Leah Senior’s Whimsy Shines In Full Display On New Single “Evergreen”

“I write my best when I am swayed by whimsy and not thinking too hard,” Leah Senior told American Songwriter

Videos by American Songwriter

First discovered by the Australian psych-rock juggernauts King Gizzard & The Lizard Wizard, Senior has spent a few years on their label, Flightless Records, establishing herself as an ethereal songwriter and captivating performer. Her whimsy shines in full glory on her new single, “Evergreen,” which comes ahead of her new LP “The Passing Scene” (due at some point in 2020).

“‘Evergreen’ is the first song I wrote playing the piano rather than guitar,” Senior said. “The song is about the feeling that everybody else is finding their thing, going through changes and that I am being left behind. This is kinda a break in my usual writing style, I’m having a bit of fun and I hope that everyone else feels that.”

That ‘fun’ comes into full fruition with the suitingly whimsical music video for “Evergreen” — which feels as if it is comprised of outtakes from Eric Idle’s music video for George Harrison’s “Crackerbox Palace.” Featuring Senior and associates dressed in Renaissance garb, the video is a perfect tonal pairing to the song itself, which is also Beatles-esque.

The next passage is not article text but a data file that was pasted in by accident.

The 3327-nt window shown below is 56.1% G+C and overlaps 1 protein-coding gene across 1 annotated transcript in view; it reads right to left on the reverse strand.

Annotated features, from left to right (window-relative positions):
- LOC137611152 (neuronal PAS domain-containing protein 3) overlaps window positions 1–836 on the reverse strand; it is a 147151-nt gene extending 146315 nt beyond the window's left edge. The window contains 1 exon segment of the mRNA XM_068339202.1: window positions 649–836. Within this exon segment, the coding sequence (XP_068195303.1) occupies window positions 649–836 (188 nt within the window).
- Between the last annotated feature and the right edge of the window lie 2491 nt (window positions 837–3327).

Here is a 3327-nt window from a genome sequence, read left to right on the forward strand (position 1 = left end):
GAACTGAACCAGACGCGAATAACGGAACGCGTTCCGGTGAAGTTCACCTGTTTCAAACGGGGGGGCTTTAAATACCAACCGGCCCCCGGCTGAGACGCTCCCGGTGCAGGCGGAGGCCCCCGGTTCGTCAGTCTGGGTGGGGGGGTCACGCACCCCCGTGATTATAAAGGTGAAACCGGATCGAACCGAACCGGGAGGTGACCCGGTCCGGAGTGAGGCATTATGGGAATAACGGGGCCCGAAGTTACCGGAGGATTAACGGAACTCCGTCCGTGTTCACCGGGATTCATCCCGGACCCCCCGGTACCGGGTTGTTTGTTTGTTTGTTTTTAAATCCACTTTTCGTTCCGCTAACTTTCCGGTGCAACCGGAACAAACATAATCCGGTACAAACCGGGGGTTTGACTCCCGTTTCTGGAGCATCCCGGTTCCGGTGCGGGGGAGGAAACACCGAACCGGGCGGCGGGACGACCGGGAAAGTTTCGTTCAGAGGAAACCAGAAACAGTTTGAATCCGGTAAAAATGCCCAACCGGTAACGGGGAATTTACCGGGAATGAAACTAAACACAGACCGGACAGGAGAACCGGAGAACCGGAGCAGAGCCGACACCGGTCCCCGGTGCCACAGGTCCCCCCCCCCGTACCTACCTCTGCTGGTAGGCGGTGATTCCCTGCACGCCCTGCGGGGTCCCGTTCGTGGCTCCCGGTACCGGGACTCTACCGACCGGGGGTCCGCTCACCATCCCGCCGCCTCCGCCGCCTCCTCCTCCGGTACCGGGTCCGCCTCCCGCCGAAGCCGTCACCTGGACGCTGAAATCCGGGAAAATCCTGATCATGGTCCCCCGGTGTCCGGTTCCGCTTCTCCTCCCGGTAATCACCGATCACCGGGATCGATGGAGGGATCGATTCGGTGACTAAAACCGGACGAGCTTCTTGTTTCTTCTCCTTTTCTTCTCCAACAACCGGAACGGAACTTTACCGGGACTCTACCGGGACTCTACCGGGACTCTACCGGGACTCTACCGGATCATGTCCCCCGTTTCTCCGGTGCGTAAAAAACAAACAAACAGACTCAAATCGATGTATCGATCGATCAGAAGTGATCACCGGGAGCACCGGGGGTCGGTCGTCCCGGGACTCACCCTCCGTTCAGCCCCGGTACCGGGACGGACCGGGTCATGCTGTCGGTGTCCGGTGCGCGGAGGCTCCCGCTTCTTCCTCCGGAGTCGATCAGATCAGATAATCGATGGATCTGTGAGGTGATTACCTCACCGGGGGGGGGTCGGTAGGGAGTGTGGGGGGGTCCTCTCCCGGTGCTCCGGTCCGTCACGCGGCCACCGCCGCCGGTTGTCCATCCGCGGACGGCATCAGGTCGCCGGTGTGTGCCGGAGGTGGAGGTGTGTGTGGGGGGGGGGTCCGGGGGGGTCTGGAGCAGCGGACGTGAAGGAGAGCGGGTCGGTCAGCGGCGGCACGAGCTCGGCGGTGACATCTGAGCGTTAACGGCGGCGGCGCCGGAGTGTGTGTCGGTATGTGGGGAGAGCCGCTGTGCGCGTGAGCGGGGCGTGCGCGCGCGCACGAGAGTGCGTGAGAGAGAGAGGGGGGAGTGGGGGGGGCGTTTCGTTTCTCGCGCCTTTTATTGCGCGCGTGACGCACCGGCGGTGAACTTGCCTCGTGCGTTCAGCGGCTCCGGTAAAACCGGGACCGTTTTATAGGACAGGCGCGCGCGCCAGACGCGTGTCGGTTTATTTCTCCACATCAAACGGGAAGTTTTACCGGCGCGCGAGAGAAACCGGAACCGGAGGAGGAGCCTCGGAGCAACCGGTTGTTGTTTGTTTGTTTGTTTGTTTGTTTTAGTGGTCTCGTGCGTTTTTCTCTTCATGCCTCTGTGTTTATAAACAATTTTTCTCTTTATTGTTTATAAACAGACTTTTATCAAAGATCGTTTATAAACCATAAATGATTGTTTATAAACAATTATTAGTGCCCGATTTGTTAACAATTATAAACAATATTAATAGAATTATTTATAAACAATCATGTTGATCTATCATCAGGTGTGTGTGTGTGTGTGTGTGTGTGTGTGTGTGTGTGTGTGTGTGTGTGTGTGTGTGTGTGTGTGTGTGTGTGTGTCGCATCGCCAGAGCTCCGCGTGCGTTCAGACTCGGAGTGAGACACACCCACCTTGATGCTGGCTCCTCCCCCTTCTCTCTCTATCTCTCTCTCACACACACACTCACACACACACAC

“I’ve always been a massive Paul McCartney fan,” Senior said. “There’s so much freedom and playfulness — it’s undeniable!”

Which is evident when listening to the jangly textures and staccato backbeat of “Evergreen.” Landing somewhere between McCartney’s “Getting Better” and the retro indie-pop sound of Tennis, the song’s production unites its melodies into a seemingly effortless work. Almost as if someone had refitted the musical sensibilities of The Cowsills for the cultural sensibilities of the 2020s. This song feels like sunshine on a weekend afternoon, who doesn’t love that? 

Listen to Leah Senior’s new single “Evergreen” below:

Leave a Reply

Behind the Song: “Hound Dog,” by Leiber & Stoller

Chelsea Collins Channels “‘07 Britney” In One of This Year’s Catchiest Pop Songs